Last month, James "New Aesthetic" Bridle published an influential essay exploring the prolific and disturbing video-spam that had come to dominate Youtube Kids, in which seemingly algorithmically generated videos endlessly recombined a handful of Disney characters and assorted others engaged in violent, abusive and even psychosexual conduct, over a soundtrack of a few repeated public-domain kids' songs, with all sorts of trickery designed to uprank them in Youtube's play-next, recommendation and search results -- keyword stuffing, duration-stretching and more. Read the rest

Youtube Kids spammers rack up billions of views on disturbing, violent, seemingly algorithmic videos

James Bridle takes a deep dive into the weird world of Youtube Kids videos, whose popular (think: millions and millions of views) genres and channels include endless series of videos of children being vomited on by family members and machinima-like music videos in which stock cartoon characters meet gory, violent ends. Read the rest

Watch this lovely primer on America's transgender rights movement since the 1960s

The American Civil Liberties Union has released a brief overview of the transgender rights movement, focusing on the 1960s and 1970s, beautifully illustrated by Molly Crabapple. Read the rest

A confusatorium for self-driving cars

James "New Aesthetics" Bridle (previously) wants to confuse your autonomous vehicle, so he's designed this Autonomous Trap 001, a sequencing scheme with lots of room for growth. Read the rest

"Future Internment Camp" signs pop up across the country

Street artist Plastic Jesus recruited artists to affix signs at construction sites and fenced-off lots around the country that say "Lot Reserved for: Future Interment Camp." Download and print your own here. Read the rest

EFF presents: a guide to protecting your data privacy when crossing the US border

The Electronic Frontier Foundation has just updated its 2011 guide to Digital Privacy at the U.S. Border with an all new edition that covers the law, administrative rules, technological options and potential repercussions of crossing the US border while not undergoing the warrantless seizure and indefinite retention of all of your sensitive data -- in a guide that breaks out the different risks for US citizens, US permanent residents, and visitors to the USA. Read the rest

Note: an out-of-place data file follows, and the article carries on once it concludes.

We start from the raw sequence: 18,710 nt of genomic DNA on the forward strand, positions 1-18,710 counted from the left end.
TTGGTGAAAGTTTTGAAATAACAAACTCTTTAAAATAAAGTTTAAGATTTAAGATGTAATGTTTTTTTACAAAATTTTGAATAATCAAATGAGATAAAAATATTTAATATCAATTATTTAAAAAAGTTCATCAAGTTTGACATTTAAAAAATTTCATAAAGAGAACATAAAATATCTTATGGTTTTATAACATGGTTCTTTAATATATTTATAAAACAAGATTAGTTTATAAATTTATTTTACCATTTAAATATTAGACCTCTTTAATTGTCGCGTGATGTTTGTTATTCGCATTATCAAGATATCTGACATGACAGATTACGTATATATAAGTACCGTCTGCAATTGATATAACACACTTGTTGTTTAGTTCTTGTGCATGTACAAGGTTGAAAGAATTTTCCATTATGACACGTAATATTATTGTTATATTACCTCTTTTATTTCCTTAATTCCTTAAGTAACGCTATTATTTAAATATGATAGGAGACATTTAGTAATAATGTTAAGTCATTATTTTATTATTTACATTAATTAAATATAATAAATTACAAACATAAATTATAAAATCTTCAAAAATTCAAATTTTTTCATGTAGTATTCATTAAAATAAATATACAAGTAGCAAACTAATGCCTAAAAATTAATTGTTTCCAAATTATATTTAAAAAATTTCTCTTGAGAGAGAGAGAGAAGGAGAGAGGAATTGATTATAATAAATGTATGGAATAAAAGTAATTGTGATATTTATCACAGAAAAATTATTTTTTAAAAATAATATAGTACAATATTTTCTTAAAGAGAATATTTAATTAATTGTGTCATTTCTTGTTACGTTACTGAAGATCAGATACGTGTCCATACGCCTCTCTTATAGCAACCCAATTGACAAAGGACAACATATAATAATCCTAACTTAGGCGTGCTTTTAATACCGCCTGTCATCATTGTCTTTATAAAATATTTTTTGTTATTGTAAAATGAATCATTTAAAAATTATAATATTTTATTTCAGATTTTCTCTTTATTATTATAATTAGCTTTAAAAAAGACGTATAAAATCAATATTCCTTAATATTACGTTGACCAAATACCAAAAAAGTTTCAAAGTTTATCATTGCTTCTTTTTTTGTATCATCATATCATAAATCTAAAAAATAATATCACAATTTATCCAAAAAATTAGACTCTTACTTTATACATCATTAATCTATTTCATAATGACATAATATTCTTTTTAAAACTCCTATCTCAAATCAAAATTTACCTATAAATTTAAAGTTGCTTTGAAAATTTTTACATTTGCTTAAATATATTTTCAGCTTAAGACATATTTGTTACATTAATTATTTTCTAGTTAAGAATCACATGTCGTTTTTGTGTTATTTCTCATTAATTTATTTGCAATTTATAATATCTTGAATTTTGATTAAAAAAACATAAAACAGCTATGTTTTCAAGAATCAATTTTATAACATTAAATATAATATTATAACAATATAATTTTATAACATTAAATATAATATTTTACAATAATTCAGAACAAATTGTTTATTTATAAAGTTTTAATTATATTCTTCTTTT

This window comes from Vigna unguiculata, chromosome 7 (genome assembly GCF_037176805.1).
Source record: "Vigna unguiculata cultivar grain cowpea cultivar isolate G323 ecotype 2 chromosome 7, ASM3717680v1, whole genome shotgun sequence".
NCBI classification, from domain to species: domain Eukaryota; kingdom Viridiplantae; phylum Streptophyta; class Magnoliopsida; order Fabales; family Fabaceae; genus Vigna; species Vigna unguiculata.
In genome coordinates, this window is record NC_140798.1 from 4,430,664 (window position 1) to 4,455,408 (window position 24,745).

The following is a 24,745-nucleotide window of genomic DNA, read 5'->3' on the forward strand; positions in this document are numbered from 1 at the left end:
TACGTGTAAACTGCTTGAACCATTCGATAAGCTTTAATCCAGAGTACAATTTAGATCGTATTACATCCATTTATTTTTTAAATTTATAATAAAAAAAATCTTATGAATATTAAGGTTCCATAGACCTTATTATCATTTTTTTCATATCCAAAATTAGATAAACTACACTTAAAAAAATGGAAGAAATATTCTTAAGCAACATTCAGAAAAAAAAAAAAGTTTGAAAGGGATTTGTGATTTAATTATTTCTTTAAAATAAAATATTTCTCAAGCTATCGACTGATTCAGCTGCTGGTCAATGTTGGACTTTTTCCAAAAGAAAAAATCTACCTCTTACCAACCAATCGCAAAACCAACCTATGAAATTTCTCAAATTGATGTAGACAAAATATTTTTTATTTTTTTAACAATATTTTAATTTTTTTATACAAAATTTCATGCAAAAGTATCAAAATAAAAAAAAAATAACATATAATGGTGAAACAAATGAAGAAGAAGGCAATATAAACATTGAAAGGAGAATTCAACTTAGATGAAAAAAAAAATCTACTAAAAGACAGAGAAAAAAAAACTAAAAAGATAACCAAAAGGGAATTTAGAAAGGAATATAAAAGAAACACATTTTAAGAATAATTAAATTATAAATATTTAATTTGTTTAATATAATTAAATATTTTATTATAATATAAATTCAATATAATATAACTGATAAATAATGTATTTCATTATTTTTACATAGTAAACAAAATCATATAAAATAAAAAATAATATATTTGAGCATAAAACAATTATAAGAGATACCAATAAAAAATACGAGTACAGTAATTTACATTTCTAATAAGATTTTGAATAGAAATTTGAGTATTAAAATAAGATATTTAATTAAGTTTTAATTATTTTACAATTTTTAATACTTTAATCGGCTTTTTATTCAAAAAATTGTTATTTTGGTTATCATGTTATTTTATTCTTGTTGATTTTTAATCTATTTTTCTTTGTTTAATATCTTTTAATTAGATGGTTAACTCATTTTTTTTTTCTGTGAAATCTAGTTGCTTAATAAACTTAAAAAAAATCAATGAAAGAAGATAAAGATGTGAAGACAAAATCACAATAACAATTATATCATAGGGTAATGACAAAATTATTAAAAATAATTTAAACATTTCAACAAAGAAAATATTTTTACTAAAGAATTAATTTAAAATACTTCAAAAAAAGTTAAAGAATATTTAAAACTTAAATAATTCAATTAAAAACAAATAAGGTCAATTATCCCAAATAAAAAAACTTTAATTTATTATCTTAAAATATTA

As transgender rights get rolled back, America needs more bathroom cops

In this recruitment video for America's elite Bathroom Police, Officer Tammy Cox explains the duties and obligations of the crack force who will be carrying out Trump Administration mandates in public bathrooms. Read the rest

James Baldwin trounces William F. Buckley (1965)

This debate is always worth watching again.

Revered poet, playwrite and social activist James Baldwin debated a young William F. Buckley at The Cambridge Union in 1965, the question was "Is the American dream at the expense of the American negro?"

The students voted 540-160 in favor of Baldwin's thesis. Buckley demonstrates early moves to couch racism and bigotry as States Rights issues.

Here is a transcript of Baldwin's speech. Read the rest

Rep. John Lewis' civil rights comic trilogy still at #1. Thanks Trump!

After dismissing civil rights icon John Lewis as "all talk," Donald Trump catapulted Lewis' March trilogy comic on the civil rights movement back to the best-seller charts, where it has stayed all month. This week, it won four American Library Association Awards. Read the rest

Ball of Confusion, performed live by the Temptations

Yup. Read the rest

The revolutionary life of Emma Goldman, anarchist legend

Emma Goldman was dubbed "one of the most dangerous women in America" by J. Edgar Hoover. But that's just the beginning of a legendary life of keen insight, uncompromising anarchism, and burned bridges. Read the rest

Next page

:)